ANTIMEDIA Op-Ed) PSYOP/MISOC targets foreign governments, groups, and individuals. The government program is similar to journalism, a mode of communication that spreads information, but often spins the narrative, according to Colonel Curtis D. Boyd, Chief of Staff of the JFK Special Warfare Center and School at Fort Bragg, who gave a lecture on “The MISTRY* of PSYOP: Putting MISO in Perspective” in 2011.
The mission of the Military Information Support Operations Command (MISOC) is to influence enemy, neutral, and friendly nations and forces into holding favorable opinions and/or taking complementary actions regarding ongoing operations by the United States and its allies.
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“Senior ranking U.S. military leaders have so distorted the truth when communicating with the U.S. Congress and American people in regards to conditions on the ground in Afghanistan that the truth has become unrecognizable, ” Lt. Col. Daniel Davis told Democracy Now! in 2012.
Before his death, Michael Hastings was one of the first to obtain Lt. Col. Davis’s 84-page report and published it in Rolling Stone magazine.
In February 2012, Hastings was quoted in regard to the report:
“I think it’s one of the most significant documents that we’ve seen from an active-duty Army officer in terms of how they view the war in Afghanistan, even the war in Iraq. You can look at this as a significant document about the last 10 years of conflict in America. And it’s not so much as what Colonel Davis is saying, though that’s very important, too. It’s the fact that you have a 17-year Army veteran, who’s done four tours—two in Afghanistan and two in Iraq—who has decided to risk his entire career—because he has two-and-a-half more years left before he gets a pension—because he feels that he has a moral obligation to do so.”
MISO manipulates their targets into distributing information using logic, fear, desire, and other mental factors to trigger desired emotions, attitudes, or behaviors. It is vital for MISO communicators to fully comprehend how the target population acts, thinks, and communicates.
In 2010, the unpopular Psychological Operations field was rebranded as Military Information Support and Operations. PSYOP = MISO. The unit, which currently operates under U.S. Army Special Operations Command (USASOC), is comprised of less than 3,000 members. MISO activities are built upon the idea that human will is shaped by information, beliefs, and perceptions.
While speaking to Business Insider about the enactment of the Smith-Mundt Modernization Act of 2012, Lt. Col. Daniel Davis described MISOC’s overall objective of influencing target audiences to hold favorable opinions of the U.S. and its allies by using modes of communication similar to journalism:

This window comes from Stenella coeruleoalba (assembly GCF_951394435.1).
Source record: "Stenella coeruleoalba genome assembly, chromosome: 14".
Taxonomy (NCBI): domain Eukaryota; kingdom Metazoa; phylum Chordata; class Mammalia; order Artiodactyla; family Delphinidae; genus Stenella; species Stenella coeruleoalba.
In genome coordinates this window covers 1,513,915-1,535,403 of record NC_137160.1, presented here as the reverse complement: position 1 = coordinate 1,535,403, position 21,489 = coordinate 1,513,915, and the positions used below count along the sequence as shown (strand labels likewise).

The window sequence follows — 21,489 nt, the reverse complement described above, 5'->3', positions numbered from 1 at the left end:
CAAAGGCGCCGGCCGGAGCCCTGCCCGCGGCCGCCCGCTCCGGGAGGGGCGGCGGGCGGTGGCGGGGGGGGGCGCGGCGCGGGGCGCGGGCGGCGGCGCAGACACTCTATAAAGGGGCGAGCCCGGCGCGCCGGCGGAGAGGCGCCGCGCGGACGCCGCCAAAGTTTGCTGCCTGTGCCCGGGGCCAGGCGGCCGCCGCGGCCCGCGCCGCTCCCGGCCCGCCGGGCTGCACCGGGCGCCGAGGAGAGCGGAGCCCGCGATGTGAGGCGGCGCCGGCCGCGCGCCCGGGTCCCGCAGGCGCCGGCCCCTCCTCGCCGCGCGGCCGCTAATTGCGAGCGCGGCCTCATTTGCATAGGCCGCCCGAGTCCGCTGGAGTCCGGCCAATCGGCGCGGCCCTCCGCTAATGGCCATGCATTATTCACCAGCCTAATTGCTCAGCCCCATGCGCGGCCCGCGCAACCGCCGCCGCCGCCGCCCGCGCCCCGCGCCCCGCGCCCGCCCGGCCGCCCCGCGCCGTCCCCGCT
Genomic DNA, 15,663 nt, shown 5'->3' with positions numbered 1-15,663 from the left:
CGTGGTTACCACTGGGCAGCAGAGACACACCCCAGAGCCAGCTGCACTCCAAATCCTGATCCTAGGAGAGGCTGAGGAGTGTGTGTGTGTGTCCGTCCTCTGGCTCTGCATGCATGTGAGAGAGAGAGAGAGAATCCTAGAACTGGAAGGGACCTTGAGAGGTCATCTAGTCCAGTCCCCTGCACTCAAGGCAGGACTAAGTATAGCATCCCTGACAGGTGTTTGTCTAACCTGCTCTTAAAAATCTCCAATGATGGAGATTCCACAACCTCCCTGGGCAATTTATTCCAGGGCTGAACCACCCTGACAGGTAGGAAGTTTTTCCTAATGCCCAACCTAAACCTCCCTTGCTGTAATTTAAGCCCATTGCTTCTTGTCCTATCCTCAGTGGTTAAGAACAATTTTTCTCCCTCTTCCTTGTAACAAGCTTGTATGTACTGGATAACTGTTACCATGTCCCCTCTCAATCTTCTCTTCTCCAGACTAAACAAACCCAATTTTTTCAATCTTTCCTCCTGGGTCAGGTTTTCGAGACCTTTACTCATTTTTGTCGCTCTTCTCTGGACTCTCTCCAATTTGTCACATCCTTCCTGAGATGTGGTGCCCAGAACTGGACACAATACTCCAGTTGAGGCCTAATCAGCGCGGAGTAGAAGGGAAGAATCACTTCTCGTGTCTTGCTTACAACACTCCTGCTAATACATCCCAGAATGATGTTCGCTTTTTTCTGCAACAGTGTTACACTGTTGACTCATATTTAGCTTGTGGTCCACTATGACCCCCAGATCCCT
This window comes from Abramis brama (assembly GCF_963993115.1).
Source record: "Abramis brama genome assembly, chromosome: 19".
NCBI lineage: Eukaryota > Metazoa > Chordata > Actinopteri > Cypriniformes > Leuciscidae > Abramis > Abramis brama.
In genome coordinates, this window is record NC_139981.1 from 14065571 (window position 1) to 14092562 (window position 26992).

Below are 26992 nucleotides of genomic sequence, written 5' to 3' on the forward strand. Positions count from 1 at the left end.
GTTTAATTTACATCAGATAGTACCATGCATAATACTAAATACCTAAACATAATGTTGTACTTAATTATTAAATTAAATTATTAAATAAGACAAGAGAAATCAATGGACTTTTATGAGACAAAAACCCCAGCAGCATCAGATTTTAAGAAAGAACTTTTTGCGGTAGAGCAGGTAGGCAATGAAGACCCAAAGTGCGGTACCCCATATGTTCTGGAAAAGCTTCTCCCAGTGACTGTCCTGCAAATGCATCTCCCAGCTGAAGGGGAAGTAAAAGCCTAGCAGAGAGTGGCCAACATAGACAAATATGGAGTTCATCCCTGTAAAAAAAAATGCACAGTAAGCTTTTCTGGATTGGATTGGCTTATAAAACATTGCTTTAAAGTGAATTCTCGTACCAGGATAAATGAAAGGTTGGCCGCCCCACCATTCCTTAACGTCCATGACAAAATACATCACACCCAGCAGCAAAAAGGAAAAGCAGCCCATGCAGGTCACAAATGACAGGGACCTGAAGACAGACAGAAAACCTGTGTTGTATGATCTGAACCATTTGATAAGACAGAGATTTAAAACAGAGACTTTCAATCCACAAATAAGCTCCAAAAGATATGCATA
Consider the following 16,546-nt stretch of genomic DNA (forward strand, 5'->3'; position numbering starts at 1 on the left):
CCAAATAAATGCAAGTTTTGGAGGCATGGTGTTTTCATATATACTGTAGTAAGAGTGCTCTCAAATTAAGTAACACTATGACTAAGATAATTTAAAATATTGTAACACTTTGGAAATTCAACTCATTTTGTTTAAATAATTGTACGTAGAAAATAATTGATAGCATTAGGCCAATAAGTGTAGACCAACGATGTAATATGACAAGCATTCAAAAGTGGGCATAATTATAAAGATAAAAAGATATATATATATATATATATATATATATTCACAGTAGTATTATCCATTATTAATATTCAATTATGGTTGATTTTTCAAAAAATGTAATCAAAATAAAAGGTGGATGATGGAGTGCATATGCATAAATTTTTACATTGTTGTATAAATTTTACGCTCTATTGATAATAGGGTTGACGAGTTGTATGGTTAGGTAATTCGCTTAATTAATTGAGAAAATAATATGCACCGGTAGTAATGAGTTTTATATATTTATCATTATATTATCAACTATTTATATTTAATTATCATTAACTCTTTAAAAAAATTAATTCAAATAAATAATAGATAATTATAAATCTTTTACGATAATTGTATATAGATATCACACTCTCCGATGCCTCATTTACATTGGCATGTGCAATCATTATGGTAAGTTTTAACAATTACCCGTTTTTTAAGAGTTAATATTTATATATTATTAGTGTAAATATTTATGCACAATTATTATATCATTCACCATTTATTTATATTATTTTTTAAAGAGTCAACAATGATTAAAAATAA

“In context, Colonel Leap is implying we ought to change the law to enable Public Affairs officers to influence American public opinion when they deem it necessary to ‘protect a key friendly center of gravity, to wit US national will.’”
In the 2013 National Defense Authorization Act, the use of psychological operations through propaganda on U.S. civilian populations was legalized. This type of information warfare comes in the form of propaganda approved by the Broadcasting Board of Governors.
Per the SF Gate:
“The Smith-Mundt Modernization Act of 2012 appears to serve this purpose by allowing for the American public to be a target audience of U.S. government-funded information campaigns.
“Lt. Col. Davis also quotes Brigadier General Ralph O. Baker — the Pentagon officer responsible for the Department of Defense’s Joint Force Development — who defines Information Operations (IO) as activities undertaken to ‘shape the essential narrative of a conflict or situation and thus affect the attitudes and behaviors of the targeted audience.’“
Last month, a pair of Military Information Support Operations (MISO) instructors from Special Operations Command Forward Northwest Africa provided training to a small group of Moroccans in Tifnit, Morocco. This opportunity was only possible because of Exercise Flintlock 2017, which involved more than 2,000 military personnel from 24 African and western nations.
“To conduct good [information operations], good MISO, you need an overall end state for what you’re trying to accomplish,” said the MISO element leader to Joel Harding. “Engaging the people — getting them the proper amount of information, the right information, through whatever means they receive the information from—showing them we’ll back up what we say with what we’ll do, they’ll, in turn, trust us or the host nation government.”
A MISO communicator must understand exactly what they are trying to communicate before engaging with a target they seek a connection to, in addition to where and how that information exchange should take place. An optimized audience analysis is critical for successful MISO actions. In order to be effective, MISO-trained personnel must be experts when it comes to current events, history, culture, linguistics, and socio-political characteristics of their intended audience.